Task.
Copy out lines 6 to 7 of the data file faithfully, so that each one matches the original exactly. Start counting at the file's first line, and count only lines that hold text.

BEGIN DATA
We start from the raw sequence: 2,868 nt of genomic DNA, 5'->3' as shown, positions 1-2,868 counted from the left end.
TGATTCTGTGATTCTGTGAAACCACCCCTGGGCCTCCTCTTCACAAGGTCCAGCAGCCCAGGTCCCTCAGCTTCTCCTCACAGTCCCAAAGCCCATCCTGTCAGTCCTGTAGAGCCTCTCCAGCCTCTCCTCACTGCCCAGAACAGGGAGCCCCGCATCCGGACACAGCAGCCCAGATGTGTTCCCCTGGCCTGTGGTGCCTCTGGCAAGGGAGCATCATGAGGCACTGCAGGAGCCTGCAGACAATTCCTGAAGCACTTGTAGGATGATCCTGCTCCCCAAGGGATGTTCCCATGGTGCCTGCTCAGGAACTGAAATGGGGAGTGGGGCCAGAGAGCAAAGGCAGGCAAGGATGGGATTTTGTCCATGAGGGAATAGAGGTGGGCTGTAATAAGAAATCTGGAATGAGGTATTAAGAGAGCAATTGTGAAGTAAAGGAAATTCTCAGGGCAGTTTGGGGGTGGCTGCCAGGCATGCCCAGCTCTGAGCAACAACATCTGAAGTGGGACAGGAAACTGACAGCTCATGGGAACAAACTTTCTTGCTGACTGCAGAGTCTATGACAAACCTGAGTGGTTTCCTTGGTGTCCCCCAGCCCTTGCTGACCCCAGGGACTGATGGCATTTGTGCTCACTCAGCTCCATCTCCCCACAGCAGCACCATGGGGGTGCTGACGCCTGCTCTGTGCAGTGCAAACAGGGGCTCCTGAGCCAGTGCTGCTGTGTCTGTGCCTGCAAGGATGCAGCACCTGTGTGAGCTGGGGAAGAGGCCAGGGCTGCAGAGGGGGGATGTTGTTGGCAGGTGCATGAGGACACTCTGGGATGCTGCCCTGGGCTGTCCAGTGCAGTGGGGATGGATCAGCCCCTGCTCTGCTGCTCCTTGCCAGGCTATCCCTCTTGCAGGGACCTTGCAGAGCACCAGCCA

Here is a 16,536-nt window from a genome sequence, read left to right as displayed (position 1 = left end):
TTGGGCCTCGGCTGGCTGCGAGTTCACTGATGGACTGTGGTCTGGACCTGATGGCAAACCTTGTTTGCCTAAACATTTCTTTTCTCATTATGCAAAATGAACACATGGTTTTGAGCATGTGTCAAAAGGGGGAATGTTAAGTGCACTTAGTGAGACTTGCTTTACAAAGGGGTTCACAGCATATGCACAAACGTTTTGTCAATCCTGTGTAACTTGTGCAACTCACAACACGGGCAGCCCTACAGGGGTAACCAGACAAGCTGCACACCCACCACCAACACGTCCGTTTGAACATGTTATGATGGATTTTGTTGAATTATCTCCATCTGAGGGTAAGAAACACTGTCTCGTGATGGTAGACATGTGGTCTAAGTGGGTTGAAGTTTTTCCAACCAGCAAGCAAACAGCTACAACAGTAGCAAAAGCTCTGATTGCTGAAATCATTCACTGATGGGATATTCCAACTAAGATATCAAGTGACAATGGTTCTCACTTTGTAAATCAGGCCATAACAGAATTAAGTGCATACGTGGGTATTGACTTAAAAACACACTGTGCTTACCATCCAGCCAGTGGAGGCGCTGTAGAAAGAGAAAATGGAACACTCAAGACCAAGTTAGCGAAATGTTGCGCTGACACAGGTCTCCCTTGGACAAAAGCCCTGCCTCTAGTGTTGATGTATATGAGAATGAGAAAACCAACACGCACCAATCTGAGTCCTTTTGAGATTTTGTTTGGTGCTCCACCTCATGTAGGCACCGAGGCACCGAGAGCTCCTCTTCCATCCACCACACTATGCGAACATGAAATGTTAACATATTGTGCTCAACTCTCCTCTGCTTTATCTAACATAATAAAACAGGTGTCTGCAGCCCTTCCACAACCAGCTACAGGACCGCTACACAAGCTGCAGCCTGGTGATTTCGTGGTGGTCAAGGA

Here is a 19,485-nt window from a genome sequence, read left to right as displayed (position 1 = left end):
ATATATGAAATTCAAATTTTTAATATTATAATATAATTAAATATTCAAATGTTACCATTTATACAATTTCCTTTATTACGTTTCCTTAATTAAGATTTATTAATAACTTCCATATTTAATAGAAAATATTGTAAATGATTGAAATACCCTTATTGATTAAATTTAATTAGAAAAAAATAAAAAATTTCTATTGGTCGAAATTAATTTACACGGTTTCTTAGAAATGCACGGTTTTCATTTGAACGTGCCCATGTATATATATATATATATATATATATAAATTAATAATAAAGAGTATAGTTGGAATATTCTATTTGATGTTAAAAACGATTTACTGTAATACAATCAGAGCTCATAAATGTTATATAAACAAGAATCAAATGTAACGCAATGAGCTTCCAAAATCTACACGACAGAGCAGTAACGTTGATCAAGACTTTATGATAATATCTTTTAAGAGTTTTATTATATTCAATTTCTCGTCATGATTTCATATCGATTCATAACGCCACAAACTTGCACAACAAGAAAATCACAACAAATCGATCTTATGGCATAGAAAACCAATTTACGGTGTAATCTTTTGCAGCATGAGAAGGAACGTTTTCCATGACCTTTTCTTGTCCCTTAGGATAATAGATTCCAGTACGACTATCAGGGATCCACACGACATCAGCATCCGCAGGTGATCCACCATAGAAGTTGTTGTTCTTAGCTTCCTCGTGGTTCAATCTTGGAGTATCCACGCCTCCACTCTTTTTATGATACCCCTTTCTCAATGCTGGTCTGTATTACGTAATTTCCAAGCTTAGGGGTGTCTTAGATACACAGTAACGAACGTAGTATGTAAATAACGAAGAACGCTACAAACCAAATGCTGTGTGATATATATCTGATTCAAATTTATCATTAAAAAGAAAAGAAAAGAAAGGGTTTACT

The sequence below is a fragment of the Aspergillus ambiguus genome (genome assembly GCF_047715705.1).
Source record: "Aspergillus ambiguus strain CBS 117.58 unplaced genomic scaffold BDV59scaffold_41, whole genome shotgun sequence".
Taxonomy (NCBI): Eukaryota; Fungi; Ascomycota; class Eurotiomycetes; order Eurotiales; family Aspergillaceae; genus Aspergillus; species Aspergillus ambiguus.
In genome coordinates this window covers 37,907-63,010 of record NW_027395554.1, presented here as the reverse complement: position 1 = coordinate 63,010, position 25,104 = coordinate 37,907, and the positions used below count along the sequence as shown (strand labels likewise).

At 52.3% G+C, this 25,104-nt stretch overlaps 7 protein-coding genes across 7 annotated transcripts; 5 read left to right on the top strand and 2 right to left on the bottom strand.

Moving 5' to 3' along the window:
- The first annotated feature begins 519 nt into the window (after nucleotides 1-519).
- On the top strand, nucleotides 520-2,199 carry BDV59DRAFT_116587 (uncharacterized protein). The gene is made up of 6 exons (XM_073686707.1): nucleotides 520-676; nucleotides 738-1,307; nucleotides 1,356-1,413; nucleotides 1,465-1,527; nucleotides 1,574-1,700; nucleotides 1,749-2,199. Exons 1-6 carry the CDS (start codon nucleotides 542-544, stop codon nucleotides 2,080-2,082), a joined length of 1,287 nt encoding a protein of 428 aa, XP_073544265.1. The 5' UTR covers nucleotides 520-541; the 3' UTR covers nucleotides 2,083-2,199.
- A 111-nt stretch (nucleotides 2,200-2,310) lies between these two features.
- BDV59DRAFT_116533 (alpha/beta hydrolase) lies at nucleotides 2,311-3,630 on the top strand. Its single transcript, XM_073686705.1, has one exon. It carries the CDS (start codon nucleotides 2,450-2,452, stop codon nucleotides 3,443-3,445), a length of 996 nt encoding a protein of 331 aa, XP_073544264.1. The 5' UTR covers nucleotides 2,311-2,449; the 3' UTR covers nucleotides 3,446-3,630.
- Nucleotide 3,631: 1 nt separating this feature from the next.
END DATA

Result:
ATATATGAAATTCAAATTTTTAATATTATAATATAATTAAATATTCAAATGTTACCATTTATACAATTTCCTTTATTACGTTTCCTTAATTAAGATTTATTAATAACTTCCATATTTAATAGAAAATATTGTAAATGATTGAAATACCCTTATTGATTAAATTTAATTAGAAAAAAATAAAAAATTTCTATTGGTCGAAATTAATTTACACGGTTTCTTAGAAATGCACGGTTTTCATTTGAACGTGCCCATGTATATATATATATATATATATATATAAATTAATAATAAAGAGTATAGTTGGAATATTCTATTTGATGTTAAAAACGATTTACTGTAATACAATCAGAGCTCATAAATGTTATATAAACAAGAATCAAATGTAACGCAATGAGCTTCCAAAATCTACACGACAGAGCAGTAACGTTGATCAAGACTTTATGATAATATCTTTTAAGAGTTTTATTATATTCAATTTCTCGTCATGATTTCATATCGATTCATAACGCCACAAACTTGCACAACAAGAAAATCACAACAAATCGATCTTATGGCATAGAAAACCAATTTACGGTGTAATCTTTTGCAGCATGAGAAGGAACGTTTTCCATGACCTTTTCTTGTCCCTTAGGATAATAGATTCCAGTACGACTATCAGGGATCCACACGACATCAGCATCCGCAGGTGATCCACCATAGAAGTTGTTGTTCTTAGCTTCCTCGTGGTTCAATCTTGGAGTATCCACGCCTCCACTCTTTTTATGATACCCCTTTCTCAATGCTGGTCTGTATTACGTAATTTCCAAGCTTAGGGGTGTCTTAGATACACAGTAACGAACGTAGTATGTAAATAACGAAGAACGCTACAAACCAAATGCTGTGTGATATATATCTGATTCAAATTTATCATTAAAAAGAAAAGAAAAGAAAGGGTTTACT

The sequence below is a fragment of the Aspergillus ambiguus genome (genome assembly GCF_047715705.1).